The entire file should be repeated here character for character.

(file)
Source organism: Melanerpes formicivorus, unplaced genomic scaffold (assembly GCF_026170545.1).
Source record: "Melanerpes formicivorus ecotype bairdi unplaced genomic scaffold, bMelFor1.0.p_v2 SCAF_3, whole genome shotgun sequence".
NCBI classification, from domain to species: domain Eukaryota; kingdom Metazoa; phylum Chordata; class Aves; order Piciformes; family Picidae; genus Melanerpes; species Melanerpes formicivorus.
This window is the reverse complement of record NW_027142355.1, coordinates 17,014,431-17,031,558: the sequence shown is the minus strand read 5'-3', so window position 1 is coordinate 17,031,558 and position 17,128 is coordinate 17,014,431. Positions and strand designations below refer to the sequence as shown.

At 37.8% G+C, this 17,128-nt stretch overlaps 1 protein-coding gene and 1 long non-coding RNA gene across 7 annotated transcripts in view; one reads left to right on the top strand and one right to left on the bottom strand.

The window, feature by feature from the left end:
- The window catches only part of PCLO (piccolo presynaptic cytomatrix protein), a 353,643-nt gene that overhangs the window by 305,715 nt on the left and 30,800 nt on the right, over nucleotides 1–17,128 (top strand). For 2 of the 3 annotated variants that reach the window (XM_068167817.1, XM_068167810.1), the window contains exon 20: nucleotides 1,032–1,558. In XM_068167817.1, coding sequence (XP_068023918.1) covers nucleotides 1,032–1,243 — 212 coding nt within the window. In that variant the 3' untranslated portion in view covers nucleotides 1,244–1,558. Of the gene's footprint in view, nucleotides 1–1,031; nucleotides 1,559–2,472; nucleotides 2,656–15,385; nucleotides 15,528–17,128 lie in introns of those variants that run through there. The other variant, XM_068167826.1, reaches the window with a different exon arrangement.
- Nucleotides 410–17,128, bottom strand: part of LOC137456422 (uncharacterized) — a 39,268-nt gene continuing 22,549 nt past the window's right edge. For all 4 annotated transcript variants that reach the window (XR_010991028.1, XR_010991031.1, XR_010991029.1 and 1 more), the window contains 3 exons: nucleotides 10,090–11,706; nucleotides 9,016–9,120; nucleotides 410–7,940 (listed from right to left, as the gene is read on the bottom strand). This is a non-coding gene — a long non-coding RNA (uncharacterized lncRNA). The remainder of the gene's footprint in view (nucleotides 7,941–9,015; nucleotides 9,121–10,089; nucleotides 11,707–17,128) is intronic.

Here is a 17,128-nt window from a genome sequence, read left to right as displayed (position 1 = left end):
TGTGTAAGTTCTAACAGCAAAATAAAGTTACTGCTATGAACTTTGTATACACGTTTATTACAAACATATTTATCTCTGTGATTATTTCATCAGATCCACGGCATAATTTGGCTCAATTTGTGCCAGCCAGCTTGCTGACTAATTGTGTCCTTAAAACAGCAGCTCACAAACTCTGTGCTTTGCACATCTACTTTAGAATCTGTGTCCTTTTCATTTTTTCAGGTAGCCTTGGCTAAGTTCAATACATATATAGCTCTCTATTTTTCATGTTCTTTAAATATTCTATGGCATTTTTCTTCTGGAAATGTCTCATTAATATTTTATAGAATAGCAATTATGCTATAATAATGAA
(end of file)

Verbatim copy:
Source organism: Melanerpes formicivorus, unplaced genomic scaffold (assembly GCF_026170545.1).
Source record: "Melanerpes formicivorus ecotype bairdi unplaced genomic scaffold, bMelFor1.0.p_v2 SCAF_3, whole genome shotgun sequence".
NCBI classification, from domain to species: domain Eukaryota; kingdom Metazoa; phylum Chordata; class Aves; order Piciformes; family Picidae; genus Melanerpes; species Melanerpes formicivorus.
This window is the reverse complement of record NW_027142355.1, coordinates 17,014,431-17,031,558: the sequence shown is the minus strand read 5'-3', so window position 1 is coordinate 17,031,558 and position 17,128 is coordinate 17,014,431. Positions and strand designations below refer to the sequence as shown.

At 37.8% G+C, this 17,128-nt stretch overlaps 1 protein-coding gene and 1 long non-coding RNA gene across 7 annotated transcripts in view; one reads left to right on the top strand and one right to left on the bottom strand.

The window, feature by feature from the left end:
- The window catches only part of PCLO (piccolo presynaptic cytomatrix protein), a 353,643-nt gene that overhangs the window by 305,715 nt on the left and 30,800 nt on the right, over nucleotides 1–17,128 (top strand). For 2 of the 3 annotated variants that reach the window (XM_068167817.1, XM_068167810.1), the window contains exon 20: nucleotides 1,032–1,558. In XM_068167817.1, coding sequence (XP_068023918.1) covers nucleotides 1,032–1,243 — 212 coding nt within the window. In that variant the 3' untranslated portion in view covers nucleotides 1,244–1,558. Of the gene's footprint in view, nucleotides 1–1,031; nucleotides 1,559–2,472; nucleotides 2,656–15,385; nucleotides 15,528–17,128 lie in introns of those variants that run through there. The other variant, XM_068167826.1, reaches the window with a different exon arrangement.
- Nucleotides 410–17,128, bottom strand: part of LOC137456422 (uncharacterized) — a 39,268-nt gene continuing 22,549 nt past the window's right edge. For all 4 annotated transcript variants that reach the window (XR_010991028.1, XR_010991031.1, XR_010991029.1 and 1 more), the window contains 3 exons: nucleotides 10,090–11,706; nucleotides 9,016–9,120; nucleotides 410–7,940 (listed from right to left, as the gene is read on the bottom strand). This is a non-coding gene — a long non-coding RNA (uncharacterized lncRNA). The remainder of the gene's footprint in view (nucleotides 7,941–9,015; nucleotides 9,121–10,089; nucleotides 11,707–17,128) is intronic.

Here is a 17,128-nt window from a genome sequence, read left to right as displayed (position 1 = left end):
TGTGTAAGTTCTAACAGCAAAATAAAGTTACTGCTATGAACTTTGTATACACGTTTATTACAAACATATTTATCTCTGTGATTATTTCATCAGATCCACGGCATAATTTGGCTCAATTTGTGCCAGCCAGCTTGCTGACTAATTGTGTCCTTAAAACAGCAGCTCACAAACTCTGTGCTTTGCACATCTACTTTAGAATCTGTGTCCTTTTCATTTTTTCAGGTAGCCTTGGCTAAGTTCAATACATATATAGCTCTCTATTTTTCATGTTCTTTAAATATTCTATGGCATTTTTCTTCTGGAAATGTCTCATTAATATTTTATAGAATAGCAATTATGCTATAATAATGAA